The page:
Richard Ha writes:
Isn’t it great that the price of oil has dropped so low all of the sudden?!
Wait – is it??
In the short term, for maybe five years, we’re going to be pretty happy here in Hawai‘i. More tourists will travel here, food and electricity costs will drop, and we will have more consumer confidence. We’ll feel like everything’s fine.
But everything is interconnected in our big world now, and could there be any problems with such a sudden and steep drop in oil prices?
Gail Tverberg, the former insurance actuary I sometimes refer to here who is very knowledgeable about such things on a macro level – and who writes the blog Our Finite World – just wrote about this.
In her post Ten Reasons Why a Severe Drop in Oil Prices is a Problem, she writes about the big picture.
From Our Finite World:
Let me explain some of the issues:
Issue 1. If the price of oil is too low, it will simply be left in the ground.
The world badly needs oil for many purposes: to power its cars, to plant it[s] fields, to operate its oil-powered irrigation pumps, and to act as a raw material for making many kinds of products, including medicines and fabrics….
Issue 2. The drop in oil prices is already having an impact on shale extraction and offshore drilling.
While many claims have been made that US shale drilling can be profitable at low prices, actions speak louder than words. (The problem may be a cash flow problem rather than profitability, but either problem cuts off drilling.) Reuters indicates that new oil and gas well permits tumbled by 40% in November…
Issue 4. Low oil prices tend to cause debt defaults that have wide ranging consequences. If defaults become widespread, they could affect bank deposits and international trade.
With low oil prices, it becomes much more difficult for shale drillers to pay back the loans they have taken out. Cash flow is much lower, and interest rates on new loans are likely much higher. The huge amount of debt that shale drillers have taken on suddenly becomes at-risk. Energy debt currently accounts for 16% of the US junk bond market, so the amount at risk is substantial.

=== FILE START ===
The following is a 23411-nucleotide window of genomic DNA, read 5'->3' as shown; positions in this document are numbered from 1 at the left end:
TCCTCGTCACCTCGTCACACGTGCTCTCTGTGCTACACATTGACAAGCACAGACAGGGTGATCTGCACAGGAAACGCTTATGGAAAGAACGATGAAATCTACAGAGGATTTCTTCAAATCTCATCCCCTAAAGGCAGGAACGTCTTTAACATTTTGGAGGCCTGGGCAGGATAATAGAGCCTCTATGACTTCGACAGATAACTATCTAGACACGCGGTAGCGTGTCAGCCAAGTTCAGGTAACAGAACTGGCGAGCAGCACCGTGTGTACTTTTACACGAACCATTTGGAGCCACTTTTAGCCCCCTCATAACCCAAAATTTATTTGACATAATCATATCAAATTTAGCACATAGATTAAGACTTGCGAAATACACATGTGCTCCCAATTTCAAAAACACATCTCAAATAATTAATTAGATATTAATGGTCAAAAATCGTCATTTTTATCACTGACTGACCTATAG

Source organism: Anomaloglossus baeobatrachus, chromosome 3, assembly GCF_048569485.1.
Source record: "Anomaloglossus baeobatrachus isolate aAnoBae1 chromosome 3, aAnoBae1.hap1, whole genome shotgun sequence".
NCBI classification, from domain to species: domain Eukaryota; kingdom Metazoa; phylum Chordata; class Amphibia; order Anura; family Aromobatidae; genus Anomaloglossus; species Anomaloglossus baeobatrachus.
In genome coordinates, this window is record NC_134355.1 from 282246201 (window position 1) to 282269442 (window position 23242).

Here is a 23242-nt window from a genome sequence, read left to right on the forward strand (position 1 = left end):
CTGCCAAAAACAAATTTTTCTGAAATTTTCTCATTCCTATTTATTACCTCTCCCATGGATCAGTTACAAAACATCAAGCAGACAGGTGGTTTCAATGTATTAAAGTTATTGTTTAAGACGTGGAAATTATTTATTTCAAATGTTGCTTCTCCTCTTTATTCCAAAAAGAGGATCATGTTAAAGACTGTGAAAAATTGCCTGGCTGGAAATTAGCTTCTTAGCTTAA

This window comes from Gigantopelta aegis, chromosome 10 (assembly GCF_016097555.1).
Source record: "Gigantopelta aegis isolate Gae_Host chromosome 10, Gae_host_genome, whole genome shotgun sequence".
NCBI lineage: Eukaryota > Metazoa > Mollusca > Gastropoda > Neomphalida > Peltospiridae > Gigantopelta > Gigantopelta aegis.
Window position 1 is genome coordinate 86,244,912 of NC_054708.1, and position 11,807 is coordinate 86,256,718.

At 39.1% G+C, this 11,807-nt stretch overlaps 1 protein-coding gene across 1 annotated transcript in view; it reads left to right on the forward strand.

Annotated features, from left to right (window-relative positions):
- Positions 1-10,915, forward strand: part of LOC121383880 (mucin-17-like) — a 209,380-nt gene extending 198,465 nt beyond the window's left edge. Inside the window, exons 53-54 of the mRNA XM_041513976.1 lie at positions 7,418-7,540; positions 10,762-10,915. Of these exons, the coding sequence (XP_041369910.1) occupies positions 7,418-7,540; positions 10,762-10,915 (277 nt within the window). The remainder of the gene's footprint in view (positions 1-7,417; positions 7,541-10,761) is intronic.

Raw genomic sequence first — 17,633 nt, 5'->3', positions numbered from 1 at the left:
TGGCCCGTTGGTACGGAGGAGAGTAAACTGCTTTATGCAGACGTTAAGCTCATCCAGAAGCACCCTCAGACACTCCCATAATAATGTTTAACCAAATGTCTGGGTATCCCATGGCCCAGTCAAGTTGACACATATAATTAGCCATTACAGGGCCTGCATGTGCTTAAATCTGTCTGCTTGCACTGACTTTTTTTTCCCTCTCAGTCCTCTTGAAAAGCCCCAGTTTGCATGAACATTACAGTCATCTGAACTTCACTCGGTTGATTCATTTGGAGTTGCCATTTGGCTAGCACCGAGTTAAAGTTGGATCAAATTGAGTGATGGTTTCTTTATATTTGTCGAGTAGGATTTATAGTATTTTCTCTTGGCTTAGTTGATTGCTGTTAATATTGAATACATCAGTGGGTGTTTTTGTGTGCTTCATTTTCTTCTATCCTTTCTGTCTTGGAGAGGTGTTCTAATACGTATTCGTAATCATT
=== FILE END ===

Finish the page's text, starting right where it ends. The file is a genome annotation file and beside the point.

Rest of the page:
Dropping oil prices affect international debt as well. The value of Venezuelan bonds recently fell to 51 cents on the dollar, because of the high default risk with low oil prices. Russia’s Rosneft is also reported to be having difficulty with its loans….
Tverberg writes about some pretty extreme consequences of nearing the limits of our finite resources. I’ve said many times that I cannot disagree with her. My approach, though, is to look for workarounds for us here in Hawai‘i.
I’ve also said plenty of times that we are so lucky to have geothermal. It’s not quite “infinite,” but the Big Island will be over the geothermal “hot spot” for 500,000 to a million years, and that’s close enough.
We’ll see where all this takes us. It’s uncharted waters. On the state level, it will be good for us in the short term, but on a higher level – where Gail Tverberg operates and what she writes about – we need to pay serious attention to what’s going on. Have a look at her post. It’s important and enlightening.
It’s been a very interesting week in terms of energy and other issues affecting the Big Island and all the rest of it. Stay tuned. I have more to say!